Mayte Castro's bedroom door is decorated with stickers that read,"In a world where you can be anything, be yourself." Three sets of butterfly wings made out of fabric hang on the wall above her bed. And on her bookshelf sits her most treasured object: a music box shaped like a tiny violin.
"It's like a little lullaby, but it's orchestra version," said Castro, 10, as she sat on a neatly made bed in her Boyle Heights home.
Castro, the second youngest of six siblings, is a violinist in the Boyle Heights Community Youth Orchestra. She spends two hours at home everyday, practicing. Her mom bought her the music box on a recent trip to pick up new violin strings with her music instructor.
Using a patchwork of grants and donations, the one-year-old orchestra charged students only $30 for the entire summer, giving students 15 hours of weekly instruction and a year-end recital. Students could take home loaner instruments to practice.
The orchestra is certainly one of a few - and may be the only - option for classical music instruction for low income families in Boyle Heights.
That's in part because L.A. Unified had chopped the arts education budget to nearly 50 percent of '07-'08's $34 million budget.
"For middle and elementary students the access to orchestra and instruments right now is almost nill," said Natividad Rozsa, the elementary instructional director for L.A. Unified's Boyle Heights schools.
Under its new arts plan, the district promises to restore millions in lost funding. Rozsa said she hopes that money, coupled with an increase in education funding from the state for the district's low-income population, will help bring more resources back to Boyle Heights.
But it's going to take time, she said, and lots of teacher training. For now, arts access in local schools is very limited.
"Unfortunately that's the truth of our community," she said.
Boyle Heights orchestra teacher Micah Layne estimates that 50 percent of the orchestra's students had never held a classical instrument before joining the program. The lack of access to music education is something that Layne sees first hand - he lives in nearby Montebello.
"If you walk out in the street of East Los Angeles, which few ever get a chance to, you begin to very viscerally feel the lack of resources in this community," he said.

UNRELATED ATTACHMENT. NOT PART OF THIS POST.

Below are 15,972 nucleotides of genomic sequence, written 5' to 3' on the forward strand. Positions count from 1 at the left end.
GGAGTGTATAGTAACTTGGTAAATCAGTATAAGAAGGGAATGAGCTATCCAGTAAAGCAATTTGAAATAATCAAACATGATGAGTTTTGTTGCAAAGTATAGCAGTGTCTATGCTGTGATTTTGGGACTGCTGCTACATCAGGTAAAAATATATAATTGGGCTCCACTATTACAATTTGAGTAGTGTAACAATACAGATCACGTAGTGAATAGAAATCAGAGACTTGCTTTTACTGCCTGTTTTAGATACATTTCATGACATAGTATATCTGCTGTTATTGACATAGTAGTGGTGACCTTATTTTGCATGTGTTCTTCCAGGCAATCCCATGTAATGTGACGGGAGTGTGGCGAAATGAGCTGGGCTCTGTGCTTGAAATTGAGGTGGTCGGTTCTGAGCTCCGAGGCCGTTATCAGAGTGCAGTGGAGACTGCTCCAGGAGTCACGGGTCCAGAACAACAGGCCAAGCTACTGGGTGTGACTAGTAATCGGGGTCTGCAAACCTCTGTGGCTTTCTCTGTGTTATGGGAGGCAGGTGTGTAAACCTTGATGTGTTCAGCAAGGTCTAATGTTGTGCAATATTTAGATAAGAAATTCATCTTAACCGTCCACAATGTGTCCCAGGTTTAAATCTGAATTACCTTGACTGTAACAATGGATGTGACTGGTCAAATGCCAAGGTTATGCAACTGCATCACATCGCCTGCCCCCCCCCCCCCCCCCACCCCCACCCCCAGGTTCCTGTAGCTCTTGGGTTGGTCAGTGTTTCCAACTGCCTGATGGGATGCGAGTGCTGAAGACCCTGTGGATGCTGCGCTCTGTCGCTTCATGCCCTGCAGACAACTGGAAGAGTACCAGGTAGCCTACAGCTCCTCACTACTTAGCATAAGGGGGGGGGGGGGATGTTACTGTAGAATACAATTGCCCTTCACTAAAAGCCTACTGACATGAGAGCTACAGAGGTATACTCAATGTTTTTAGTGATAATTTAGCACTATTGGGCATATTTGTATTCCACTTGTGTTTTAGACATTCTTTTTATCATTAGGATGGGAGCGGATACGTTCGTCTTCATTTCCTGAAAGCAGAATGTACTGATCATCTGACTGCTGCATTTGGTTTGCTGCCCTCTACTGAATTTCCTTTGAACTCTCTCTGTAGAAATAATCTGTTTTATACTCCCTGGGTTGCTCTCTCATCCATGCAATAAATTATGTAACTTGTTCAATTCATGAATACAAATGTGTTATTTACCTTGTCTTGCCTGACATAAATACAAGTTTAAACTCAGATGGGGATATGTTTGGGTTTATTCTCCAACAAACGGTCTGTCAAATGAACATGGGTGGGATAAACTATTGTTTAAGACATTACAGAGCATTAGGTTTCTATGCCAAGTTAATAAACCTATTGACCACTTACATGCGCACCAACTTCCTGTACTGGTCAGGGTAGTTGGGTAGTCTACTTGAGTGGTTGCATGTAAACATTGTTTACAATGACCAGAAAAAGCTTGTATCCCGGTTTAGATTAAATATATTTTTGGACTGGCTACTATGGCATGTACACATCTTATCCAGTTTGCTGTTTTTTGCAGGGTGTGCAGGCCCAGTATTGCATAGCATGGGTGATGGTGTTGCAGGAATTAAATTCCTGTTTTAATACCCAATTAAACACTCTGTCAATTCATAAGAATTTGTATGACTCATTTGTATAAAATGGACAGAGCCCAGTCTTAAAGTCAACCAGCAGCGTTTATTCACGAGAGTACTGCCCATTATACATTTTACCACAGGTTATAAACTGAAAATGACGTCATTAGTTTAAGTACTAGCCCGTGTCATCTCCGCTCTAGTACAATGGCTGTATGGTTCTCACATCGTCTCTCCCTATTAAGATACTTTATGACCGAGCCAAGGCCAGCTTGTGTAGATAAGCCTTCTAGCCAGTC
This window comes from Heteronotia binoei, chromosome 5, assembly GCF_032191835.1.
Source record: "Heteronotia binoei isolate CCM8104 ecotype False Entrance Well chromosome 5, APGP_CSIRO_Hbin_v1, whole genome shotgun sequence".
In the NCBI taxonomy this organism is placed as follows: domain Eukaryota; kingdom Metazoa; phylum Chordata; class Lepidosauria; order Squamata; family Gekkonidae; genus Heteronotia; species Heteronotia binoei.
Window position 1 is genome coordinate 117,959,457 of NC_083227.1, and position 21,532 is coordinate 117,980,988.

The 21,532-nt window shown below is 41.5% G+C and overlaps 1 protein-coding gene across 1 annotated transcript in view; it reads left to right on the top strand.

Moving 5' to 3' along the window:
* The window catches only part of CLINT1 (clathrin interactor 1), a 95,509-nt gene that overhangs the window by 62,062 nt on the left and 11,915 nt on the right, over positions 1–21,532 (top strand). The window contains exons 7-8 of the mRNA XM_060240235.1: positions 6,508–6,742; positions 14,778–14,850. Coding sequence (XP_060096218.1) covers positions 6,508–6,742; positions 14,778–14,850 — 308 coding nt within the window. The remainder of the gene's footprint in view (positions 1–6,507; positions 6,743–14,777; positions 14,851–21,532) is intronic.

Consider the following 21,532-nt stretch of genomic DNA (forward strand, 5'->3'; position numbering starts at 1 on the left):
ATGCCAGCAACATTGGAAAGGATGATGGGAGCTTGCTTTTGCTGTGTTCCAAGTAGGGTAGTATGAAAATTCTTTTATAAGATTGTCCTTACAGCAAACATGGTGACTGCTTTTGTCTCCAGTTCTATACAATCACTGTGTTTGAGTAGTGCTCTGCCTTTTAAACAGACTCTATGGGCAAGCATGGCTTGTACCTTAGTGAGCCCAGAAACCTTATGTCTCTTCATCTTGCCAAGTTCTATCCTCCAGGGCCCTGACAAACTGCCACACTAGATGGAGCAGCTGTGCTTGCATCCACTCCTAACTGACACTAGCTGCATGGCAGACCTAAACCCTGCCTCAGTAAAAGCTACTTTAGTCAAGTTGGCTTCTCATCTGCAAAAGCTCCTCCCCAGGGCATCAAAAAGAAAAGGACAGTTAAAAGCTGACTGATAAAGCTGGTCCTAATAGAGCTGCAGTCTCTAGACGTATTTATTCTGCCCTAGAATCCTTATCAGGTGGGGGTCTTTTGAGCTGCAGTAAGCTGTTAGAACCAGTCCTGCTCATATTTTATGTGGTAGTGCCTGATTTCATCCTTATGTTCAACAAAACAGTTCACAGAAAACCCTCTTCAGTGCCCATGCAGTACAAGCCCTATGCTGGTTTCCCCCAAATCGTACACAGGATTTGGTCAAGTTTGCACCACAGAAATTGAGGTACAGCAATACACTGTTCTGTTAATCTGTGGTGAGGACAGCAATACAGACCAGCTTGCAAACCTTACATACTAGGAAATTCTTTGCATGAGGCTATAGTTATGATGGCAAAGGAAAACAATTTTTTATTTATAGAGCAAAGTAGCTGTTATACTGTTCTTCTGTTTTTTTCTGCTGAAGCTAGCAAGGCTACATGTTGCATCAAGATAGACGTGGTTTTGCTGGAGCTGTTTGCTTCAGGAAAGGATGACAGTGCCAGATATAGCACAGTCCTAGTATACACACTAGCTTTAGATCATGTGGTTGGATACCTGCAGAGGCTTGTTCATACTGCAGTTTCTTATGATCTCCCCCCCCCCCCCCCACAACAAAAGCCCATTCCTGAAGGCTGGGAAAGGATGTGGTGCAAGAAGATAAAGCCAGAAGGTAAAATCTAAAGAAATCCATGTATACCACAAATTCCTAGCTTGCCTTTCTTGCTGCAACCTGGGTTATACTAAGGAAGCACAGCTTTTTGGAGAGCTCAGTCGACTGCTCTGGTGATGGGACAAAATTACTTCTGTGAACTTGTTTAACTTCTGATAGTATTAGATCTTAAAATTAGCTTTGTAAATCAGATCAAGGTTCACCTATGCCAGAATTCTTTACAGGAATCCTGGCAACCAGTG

Joanna Friedman and Suzanne Gindin lead the youth orchestra. Most of the rest of the staff is made up of volunteers.
The summer program was largely funded via grants from the Roth Family Foundation and Music LA.
Going into the school year, Gindin said she has just $3,000 - far short of the $120,000 budget that the year-round program will need. The orchestra needs private donations to pay for instructors and instruments like piccolos and trombones to use when it starts back up in mid-September.
Friedman and her team have been working to coordinate with the district to try to access instruments that are no longer being used.
"There's such a wealth of opportunity that's literally locked away in closets," she said, as districts have shuttered orchestra programs in schools. So far, she said, they're also tangled in a lot of red tape.
The program is taught using the Kodaly method, which teaches music as an accessible tool that all people are innately able to do. It encourages singing during childhood. The Boyle Heights orchestra teaches its students how to sing on pitch and hear harmonies as a way to improve their instrument skills.
It also teaches them something else.
"This program is 50 percent learning life skills and 50 percent learning musical skills," said Layne, the orchestra teacher.
Since joining the group last summer, Castro has become so enamored with the orchestra that she now wants to become a professional violinist who teaches at USC.
The students performed their end-of-summer recital two weeks ago at the Boyle Heights Boys and Girls club.
About 30 kids filed into a gymnasium and set up to play under a basketball hoop. As they warmed up, there was a mix of emotions.
"I feel nervous, I feel nervous," said third-grader Mario Gonzalez. He was seated near the back holding his trumpet.
After the group sang a few songs, Castro collected her violin and sat in the front row. She made first chair and helped lead the orchestra with fellow violinist Kevin Paz. First up, a rendition of Largo taken from Antonín Dvorak's New World Symphony.
As the orchestra played, Castro's small arms held her instrument strong and steady.
To hear the orchestra play, click on the accompanying audio piece at the top of this page.
CORRECTION: Due to out-of-date information provided by the orchestra, an earlier version of this story misstated the year-round budget for the Boyle Heights Community Youth Orchestra. The correct amount is $120,000. KPCC regrets the error.